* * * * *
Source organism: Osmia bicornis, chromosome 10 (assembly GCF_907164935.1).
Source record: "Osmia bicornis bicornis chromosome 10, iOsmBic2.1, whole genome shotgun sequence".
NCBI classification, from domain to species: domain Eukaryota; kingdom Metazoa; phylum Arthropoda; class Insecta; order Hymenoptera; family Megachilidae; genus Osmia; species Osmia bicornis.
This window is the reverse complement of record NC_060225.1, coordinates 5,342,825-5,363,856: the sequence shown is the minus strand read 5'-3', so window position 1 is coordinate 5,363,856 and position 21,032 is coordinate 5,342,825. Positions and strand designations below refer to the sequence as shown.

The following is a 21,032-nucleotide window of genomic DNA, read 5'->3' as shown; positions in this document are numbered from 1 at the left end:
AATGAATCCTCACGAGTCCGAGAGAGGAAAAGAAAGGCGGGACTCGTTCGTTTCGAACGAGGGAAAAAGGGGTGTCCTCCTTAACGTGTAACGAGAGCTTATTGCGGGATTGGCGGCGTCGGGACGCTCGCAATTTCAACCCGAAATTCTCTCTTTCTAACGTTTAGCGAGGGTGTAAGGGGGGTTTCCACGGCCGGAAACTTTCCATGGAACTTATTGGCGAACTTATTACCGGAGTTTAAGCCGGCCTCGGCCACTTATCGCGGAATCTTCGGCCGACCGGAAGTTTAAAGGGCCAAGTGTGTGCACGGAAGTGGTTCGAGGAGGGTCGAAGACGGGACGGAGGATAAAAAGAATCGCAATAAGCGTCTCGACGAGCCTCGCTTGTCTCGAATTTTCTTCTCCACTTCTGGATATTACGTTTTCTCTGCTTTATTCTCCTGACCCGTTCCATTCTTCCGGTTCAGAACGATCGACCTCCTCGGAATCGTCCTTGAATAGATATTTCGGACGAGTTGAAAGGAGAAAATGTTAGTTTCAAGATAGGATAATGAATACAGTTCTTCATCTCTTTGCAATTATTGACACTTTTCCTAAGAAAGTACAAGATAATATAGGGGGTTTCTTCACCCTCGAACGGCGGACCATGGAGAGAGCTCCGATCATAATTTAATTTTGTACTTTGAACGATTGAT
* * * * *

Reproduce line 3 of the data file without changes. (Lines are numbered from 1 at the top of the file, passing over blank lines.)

NCBI classification, from domain to species: domain Eukaryota; kingdom Metazoa; phylum Arthropoda; class Insecta; order Hymenoptera; family Megachilidae; genus Osmia; species Osmia bicornis.